Graphical Abstract: Preoperative (left; top and bottom) and postoperative...
Graphical Abstract: Preoperative (left; top and bottom) and postoperative PSMA-PET/CT images (right; top and bottom) demonstrate the successful removal of two positive pelvic lymph nodes in the radioguided surgical procedure (middle).

Image source: © Society of Nuclear Medicine and Molecular Imaging; from: Schilham MGM et al., Journal of Nuclear Medicine 2024

News • Accurate detection and removal

Radioguided surgery to treat metastatic lymph nodes in prostate cancer

Radioguided surgery can detect and remove metastatic pelvic lymph nodes in patients newly diagnosed with prostate cancer.

This is according to research published in the March issue of The Journal of Nuclear Medicine. Targeting the prostate-specific membrane antigen (PSMA), which is overexpressed in most prostate cancer patients, radioguided surgery can improve nodal staging to guide treatment recommendations for this important patient population. 

In newly diagnosed prostate cancer patients, nodal involvement correlates with recurrence, and determining if lymph node metastases are present and where they are located is crucial for clinical decision making and treatment planning. For example, patients with nodal involvement can benefit from adjuvant therapies, such as radiation and chemotherapies, which can improve outcomes.

This is specifically important to detect positive lymph nodes just outside the standard pelvic surgical area, or in surgically challenging regions, that would have been missed otherwise

Diederik M. Somford

To date, extended pelvic lymph node dissection (ePLND), a procedure in which as many metastatic lymph nodes as possible are removed from the pelvic area, is considered the best tool for nodal staging. Although the therapeutic effect of ePLND in prostate cancer patients is controversial, evidence suggests that removal of all nodal metastases could maximize locoregional disease control. “PSMA-radioguided surgery can aid the surgeon in accurately finding and removing all metastatic lymph nodes in newly diagnosed prostate cancer patients. This is specifically important to detect positive lymph nodes just outside the standard pelvic surgical area, or in surgically challenging regions, that would have been missed otherwise,” said Diederik M. Somford, MD, PhD, urologist and principal investigator at the Canisius Wilhelmina Hospital in Nijmegen, Netherlands.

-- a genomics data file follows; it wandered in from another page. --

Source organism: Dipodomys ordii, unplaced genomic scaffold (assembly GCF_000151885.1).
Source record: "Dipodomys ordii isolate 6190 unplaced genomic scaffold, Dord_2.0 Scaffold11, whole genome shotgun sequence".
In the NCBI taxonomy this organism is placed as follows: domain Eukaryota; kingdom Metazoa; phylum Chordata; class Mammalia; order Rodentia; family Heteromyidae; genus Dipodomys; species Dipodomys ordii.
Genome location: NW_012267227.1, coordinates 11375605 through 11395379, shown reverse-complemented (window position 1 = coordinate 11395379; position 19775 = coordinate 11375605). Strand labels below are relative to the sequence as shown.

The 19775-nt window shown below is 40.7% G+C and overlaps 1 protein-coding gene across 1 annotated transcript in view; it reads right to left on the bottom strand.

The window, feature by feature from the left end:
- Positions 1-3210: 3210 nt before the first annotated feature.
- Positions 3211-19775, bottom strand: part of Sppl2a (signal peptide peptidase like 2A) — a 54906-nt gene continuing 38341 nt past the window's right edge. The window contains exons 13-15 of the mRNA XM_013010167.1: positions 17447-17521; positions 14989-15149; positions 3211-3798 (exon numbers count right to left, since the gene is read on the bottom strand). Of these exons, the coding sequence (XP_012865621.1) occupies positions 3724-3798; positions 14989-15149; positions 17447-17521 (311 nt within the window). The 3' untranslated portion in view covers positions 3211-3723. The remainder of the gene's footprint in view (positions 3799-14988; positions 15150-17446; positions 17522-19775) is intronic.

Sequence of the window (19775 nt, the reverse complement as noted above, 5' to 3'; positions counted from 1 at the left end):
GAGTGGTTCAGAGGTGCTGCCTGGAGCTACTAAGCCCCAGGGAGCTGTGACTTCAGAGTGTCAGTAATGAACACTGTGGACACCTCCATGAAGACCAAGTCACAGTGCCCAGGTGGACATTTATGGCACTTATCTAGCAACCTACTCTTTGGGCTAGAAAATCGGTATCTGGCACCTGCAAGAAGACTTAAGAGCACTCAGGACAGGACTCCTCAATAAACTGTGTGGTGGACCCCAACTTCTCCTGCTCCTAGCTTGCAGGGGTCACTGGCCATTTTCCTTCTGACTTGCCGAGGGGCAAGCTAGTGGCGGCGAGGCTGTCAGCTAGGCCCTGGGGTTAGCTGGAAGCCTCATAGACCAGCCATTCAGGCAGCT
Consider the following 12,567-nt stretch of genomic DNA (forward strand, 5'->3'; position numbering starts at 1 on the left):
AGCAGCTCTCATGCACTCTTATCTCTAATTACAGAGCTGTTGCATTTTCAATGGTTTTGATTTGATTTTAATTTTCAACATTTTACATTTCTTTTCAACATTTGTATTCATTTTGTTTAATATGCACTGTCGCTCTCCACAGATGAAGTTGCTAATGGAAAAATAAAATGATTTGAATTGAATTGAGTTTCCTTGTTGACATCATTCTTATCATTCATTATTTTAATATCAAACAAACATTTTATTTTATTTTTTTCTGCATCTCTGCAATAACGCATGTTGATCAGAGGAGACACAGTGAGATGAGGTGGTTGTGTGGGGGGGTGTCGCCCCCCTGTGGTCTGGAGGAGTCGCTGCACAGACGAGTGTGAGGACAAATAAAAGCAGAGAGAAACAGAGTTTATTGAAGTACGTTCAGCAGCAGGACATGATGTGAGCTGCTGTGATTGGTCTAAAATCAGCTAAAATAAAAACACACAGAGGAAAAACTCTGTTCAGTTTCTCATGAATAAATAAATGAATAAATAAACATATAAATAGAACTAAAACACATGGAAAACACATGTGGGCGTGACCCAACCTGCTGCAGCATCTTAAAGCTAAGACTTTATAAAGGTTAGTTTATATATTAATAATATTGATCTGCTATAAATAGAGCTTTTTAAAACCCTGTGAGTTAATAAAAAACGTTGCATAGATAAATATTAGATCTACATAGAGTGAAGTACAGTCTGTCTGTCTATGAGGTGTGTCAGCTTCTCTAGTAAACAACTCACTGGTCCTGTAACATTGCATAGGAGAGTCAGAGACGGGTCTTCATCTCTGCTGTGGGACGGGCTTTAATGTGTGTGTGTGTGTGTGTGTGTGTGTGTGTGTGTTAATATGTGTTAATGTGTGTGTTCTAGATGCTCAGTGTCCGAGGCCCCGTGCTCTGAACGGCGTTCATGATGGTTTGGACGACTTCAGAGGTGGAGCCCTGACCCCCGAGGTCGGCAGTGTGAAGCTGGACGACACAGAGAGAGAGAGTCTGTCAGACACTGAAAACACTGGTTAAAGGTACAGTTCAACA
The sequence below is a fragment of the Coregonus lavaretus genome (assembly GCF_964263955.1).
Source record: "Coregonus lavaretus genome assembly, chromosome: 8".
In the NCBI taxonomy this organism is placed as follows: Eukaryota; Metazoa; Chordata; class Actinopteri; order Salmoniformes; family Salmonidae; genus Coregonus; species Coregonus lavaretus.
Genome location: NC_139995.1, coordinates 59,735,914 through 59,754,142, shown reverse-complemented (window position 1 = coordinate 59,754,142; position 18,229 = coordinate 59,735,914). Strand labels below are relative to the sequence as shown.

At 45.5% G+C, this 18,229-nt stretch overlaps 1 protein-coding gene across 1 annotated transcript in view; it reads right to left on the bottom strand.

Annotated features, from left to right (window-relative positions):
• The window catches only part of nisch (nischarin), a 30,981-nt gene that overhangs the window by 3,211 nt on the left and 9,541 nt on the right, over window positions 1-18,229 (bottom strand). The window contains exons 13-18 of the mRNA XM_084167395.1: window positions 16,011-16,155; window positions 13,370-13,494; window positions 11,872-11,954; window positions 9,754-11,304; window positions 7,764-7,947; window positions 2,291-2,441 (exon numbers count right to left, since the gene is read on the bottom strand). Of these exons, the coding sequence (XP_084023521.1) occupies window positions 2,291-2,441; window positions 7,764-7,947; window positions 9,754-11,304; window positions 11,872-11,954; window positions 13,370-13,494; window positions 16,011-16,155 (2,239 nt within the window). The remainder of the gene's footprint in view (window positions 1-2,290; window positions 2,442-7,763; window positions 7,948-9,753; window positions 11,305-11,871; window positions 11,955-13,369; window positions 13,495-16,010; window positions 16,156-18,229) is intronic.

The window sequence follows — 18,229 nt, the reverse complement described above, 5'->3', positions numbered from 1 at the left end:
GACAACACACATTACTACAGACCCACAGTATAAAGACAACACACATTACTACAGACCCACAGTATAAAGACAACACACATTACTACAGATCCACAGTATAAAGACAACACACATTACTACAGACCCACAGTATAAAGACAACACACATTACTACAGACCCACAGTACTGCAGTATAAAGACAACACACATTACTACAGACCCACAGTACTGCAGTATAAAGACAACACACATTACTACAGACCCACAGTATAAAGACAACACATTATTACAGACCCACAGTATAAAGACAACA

The study included 20 newly diagnosed prostate cancer patients with at least one suggestive lymph node visible on a preoperative 18F-PSMA PET/CT scan. 111In-PSMA-radioguided surgery was performed to remove metastatic lymph nodes, and a postoperative 18F-PSMA PET/CT scan was performed to verify successful removal of suggestive lesions. The safety and feasibility of 111In-PSMA-radioguided surgery was assessed, as well as its accuracy in determining metastatic lymph nodes. 

No adverse events related to 111In-PSMA-radioguided surgery were reported. 111In-PSMA radioguided surgery identified and removed 29 of 49 lesions, of which 28 (97%) contained lymph node metastases. Another 14 of 49 (29%) removed lymph nodes were not detected with 111In-PSMA radioguided surgery, of which two contained metastases. “Although previous studies have reported on the feasibility of PSMA-radioguided pelvic lymph node surgery, this study is among the first trials to investigate this technique in a larger number newly diagnosed patients,” said Melline G.M. Schilham, MD, executive researcher at the Radboud University Medical Centre in Nijmegen, Netherlands. “The study shows that this novel surgical technique is safe and feasible. Furthermore, each patient underwent postoperative imaging to check whether the lymph nodes were truly removed, which is important to substantiate the reliability of the results.” 

“The current results demonstrate the great potential for radioguided surgery in prostate cancer and highlight the expanding role of molecular imaging at the operating room,” noted Mark Rijpkema, PhD, principal investigator at the Radboud University Medical Centre. “Optimization of tracers and larger clinical trials may further improve surgical outcomes in the future by implementing both measurements of removed tissue, as well as real-time measurements during surgery.” 

Source: Society of Nuclear Medicine and Molecular Imaging


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